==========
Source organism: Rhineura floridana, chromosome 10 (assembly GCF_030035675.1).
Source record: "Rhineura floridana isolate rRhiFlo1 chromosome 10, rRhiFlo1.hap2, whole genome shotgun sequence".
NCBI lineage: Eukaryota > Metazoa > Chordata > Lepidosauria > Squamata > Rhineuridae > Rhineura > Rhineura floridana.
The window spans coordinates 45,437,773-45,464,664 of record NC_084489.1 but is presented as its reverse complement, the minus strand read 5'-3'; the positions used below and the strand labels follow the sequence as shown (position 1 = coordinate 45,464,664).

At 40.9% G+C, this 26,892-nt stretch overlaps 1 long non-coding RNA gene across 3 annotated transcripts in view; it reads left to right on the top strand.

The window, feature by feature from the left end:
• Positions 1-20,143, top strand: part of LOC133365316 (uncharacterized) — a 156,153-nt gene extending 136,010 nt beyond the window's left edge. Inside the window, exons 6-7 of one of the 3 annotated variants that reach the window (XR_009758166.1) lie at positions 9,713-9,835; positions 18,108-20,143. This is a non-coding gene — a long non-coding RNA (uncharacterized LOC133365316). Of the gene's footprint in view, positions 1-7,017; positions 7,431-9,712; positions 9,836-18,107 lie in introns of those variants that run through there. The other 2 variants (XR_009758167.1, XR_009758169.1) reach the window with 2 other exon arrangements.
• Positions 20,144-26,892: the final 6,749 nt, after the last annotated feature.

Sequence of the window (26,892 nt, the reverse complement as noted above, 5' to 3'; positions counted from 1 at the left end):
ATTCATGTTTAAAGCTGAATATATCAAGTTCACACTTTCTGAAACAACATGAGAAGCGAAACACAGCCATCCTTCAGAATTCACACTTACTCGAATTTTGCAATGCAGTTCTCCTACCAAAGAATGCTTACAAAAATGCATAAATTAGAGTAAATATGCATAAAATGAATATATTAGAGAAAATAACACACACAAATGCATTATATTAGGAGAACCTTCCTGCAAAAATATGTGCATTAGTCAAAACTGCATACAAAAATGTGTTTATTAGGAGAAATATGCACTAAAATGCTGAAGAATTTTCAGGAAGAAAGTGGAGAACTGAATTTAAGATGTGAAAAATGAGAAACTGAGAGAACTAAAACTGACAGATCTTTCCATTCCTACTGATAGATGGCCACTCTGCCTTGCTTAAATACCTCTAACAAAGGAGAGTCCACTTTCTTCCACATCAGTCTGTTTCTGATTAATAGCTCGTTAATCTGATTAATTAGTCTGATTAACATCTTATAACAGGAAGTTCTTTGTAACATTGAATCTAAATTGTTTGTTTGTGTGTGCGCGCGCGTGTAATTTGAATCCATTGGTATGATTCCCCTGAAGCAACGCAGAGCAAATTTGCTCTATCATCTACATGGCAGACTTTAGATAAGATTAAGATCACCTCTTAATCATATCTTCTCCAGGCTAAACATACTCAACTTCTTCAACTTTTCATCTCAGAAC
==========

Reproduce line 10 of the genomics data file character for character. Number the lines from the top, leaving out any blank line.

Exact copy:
ATTCATGTTTAAAGCTGAATATATCAAGTTCACACTTTCTGAAACAACATGAGAAGCGAAACACAGCCATCCTTCAGAATTCACACTTACTCGAATTTTGCAATGCAGTTCTCCTACCAAAGAATGCTTACAAAAATGCATAAATTAGAGTAAATATGCATAAAATGAATATATTAGAGAAAATAACACACACAAATGCATTATATTAGGAGAACCTTCCTGCAAAAATATGTGCATTAGTCAAAACTGCATACAAAAATGTGTTTATTAGGAGAAATATGCACTAAAATGCTGAAGAATTTTCAGGAAGAAAGTGGAGAACTGAATTTAAGATGTGAAAAATGAGAAACTGAGAGAACTAAAACTGACAGATCTTTCCATTCCTACTGATAGATGGCCACTCTGCCTTGCTTAAATACCTCTAACAAAGGAGAGTCCACTTTCTTCCACATCAGTCTGTTTCTGATTAATAGCTCGTTAATCTGATTAATTAGTCTGATTAACATCTTATAACAGGAAGTTCTTTGTAACATTGAATCTAAATTGTTTGTTTGTGTGTGCGCGCGCGTGTAATTTGAATCCATTGGTATGATTCCCCTGAAGCAACGCAGAGCAAATTTGCTCTATCATCTACATGGCAGACTTTAGATAAGATTAAGATCACCTCTTAATCATATCTTCTCCAGGCTAAACATACTCAACTTCTTCAACTTTTCATCTCAGAAC